In following up on last month’s blog article about cemetery etiquette, we were asked the question, “What’s the correct term for a grave marker?” So today, we’re going to take a look at the differences – headstone vs. tombstone vs. gravestone.
When a cemetery inters a deceased loved one, a marker is often placed at the head of the grave to identify them. This marker usually states the name of the person who died and the dates of birth and death. It may include other personal information, images, or a quote, called an epitaph.
What’s the correct name for that marker, though?
Let’s examine each name through history…
Headstones are a prominent feature in any cemetery. While many cemeteries may also have columbariums, mausoleums, and monuments, the most common sight is rows of headstones.
Due to their expensive nature, some headstones feature the names and details of more than one person, usually family members.
Carvers commonly construct headstones of slate, limestone, granite, marble, bronze, and sandstone. Wood was once used but proved unlikely to last more than 100 years. The softer the stone, the easier it is to carve. However, those softer stones tend to decay more quickly than harder materials such as marble or granite.
Most U.S. cemeteries plot out graves with the headstones facing east, following Judeo-Christian tradition.
Tombstone & Gravestone
Gravestones, or grave markers as people more commonly knew them, are believed to date as far back as 3,000 B.C. This period would have them original to the Roman and Celtic cultures.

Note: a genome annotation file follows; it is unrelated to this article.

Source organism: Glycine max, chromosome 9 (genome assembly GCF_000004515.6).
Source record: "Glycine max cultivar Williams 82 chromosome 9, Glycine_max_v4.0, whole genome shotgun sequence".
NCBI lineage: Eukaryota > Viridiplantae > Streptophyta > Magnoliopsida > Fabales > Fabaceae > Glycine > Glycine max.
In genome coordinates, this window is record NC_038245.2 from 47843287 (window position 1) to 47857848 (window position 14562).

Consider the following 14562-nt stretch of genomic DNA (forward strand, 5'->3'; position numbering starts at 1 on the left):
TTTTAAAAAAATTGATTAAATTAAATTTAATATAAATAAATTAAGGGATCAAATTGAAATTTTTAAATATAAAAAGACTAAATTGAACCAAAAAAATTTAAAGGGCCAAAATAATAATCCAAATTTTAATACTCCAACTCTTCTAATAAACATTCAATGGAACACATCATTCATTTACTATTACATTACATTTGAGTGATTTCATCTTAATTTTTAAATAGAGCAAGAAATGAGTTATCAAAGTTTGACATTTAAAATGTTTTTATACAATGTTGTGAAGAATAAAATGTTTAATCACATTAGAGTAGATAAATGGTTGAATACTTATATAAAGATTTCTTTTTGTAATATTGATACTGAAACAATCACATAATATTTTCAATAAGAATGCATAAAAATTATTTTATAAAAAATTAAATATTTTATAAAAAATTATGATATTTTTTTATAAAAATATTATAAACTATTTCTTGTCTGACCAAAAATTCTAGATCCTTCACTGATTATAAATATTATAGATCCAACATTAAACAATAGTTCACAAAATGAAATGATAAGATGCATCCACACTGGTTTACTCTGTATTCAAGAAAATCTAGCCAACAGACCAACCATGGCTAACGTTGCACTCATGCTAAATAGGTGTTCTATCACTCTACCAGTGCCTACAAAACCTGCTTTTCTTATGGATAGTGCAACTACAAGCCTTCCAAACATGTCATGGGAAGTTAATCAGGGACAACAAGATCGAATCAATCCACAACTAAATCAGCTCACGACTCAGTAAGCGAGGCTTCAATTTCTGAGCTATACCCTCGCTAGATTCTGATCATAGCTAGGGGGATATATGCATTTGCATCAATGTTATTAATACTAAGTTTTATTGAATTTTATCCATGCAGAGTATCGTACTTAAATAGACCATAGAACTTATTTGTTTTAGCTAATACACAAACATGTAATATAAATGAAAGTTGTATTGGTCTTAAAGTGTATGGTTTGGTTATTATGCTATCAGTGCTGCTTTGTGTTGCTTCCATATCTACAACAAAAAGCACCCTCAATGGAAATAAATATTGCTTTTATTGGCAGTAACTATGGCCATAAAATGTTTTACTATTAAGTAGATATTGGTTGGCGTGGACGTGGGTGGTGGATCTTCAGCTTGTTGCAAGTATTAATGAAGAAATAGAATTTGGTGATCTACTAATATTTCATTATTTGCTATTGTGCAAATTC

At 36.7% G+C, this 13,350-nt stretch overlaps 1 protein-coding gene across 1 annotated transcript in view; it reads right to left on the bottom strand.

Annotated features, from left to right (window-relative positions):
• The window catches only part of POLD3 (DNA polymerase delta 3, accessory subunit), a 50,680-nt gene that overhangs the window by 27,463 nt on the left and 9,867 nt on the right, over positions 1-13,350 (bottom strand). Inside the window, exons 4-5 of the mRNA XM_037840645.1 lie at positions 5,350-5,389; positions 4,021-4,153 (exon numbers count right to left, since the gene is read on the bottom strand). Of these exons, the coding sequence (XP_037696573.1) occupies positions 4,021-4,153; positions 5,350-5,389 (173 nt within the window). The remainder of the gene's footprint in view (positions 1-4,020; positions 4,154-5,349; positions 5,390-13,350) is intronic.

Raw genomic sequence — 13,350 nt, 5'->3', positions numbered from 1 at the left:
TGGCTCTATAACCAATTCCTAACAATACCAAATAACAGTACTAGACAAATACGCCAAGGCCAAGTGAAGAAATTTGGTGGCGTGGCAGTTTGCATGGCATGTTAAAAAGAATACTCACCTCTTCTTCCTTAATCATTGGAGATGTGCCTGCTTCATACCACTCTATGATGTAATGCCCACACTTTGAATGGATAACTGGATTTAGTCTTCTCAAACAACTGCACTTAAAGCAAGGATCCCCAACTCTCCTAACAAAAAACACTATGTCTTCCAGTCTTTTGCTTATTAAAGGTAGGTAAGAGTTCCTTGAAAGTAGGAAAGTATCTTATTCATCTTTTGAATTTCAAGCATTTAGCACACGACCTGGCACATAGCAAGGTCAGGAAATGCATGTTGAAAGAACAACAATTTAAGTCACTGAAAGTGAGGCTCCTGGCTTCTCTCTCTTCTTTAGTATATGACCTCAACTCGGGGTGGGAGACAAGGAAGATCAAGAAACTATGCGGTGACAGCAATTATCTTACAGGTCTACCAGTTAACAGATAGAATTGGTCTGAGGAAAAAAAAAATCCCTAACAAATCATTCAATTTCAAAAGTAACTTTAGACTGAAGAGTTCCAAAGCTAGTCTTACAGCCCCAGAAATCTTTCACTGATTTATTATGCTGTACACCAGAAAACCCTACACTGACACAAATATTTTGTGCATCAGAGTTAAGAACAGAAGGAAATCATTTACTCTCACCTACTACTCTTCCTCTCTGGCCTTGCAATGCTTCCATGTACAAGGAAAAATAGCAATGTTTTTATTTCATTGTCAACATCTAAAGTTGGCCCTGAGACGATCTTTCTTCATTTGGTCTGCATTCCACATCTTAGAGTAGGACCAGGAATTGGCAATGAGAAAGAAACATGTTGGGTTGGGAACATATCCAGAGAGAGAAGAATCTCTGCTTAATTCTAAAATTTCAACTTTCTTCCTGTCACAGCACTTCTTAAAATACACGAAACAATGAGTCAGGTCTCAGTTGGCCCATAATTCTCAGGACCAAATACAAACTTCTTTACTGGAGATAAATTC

However, these grave markers were unlike today’s gravestones. The markers were megaliths, used to mark a burial chamber rather than a single grave.
Before cemeteries existed, people had burial plots near their homes where the family would be together. As such, there was no need for individual gravestones.
We do not know the exact date humans erected the first gravestone. However, scientists discovered the first evidence of floral tributes on graves at a 13,700-year-old prehistoric Israel burial site.
The word “gravestone” is Middle English in origin, founded between the years 1175 and 1225. Back then, people used the term specifically to refer to a stone slab laid over a grave.
These gravemarkers might have had words, dates, or the name of the deceased engraved. But it didn’t resemble the straight-up-and-down gravemarker most think of today. It was, essentially, a large stone slab laid horizontally to cover most of the burial plot.
The term “tombstone” first came to the English language from Greek around the year 1560.
- “Tymbos” means “burial mound.”
- The word “stia” means “pebble.”
- From these Greek roots, “tymbos” evolved into “tomb,” and “stia” became “stone.”
In this era, many coffins were stone. “Tombstone” was initially coined to describe the lid of a stone coffin.
Headstone vs. Tombstone vs. Gravestone
Which is right in today’s culture? Headstone vs. tombstone vs. gravestone?
So, to sum up, historically, a “tombstone” was the stone placed on top of a stone coffin. A “gravestone” was a stone slab covering a grave. “Headstones” were generally markers denoting a grave.
Today, though, all of these terms indicate a marker placed at the head of a grave.
At Monument Solutions, we pride ourselves on helping communities, families, churches, and cemeteries preserve their headstones’ structural integrity and beauty. Contact Monument Solutions for preservation assistance today.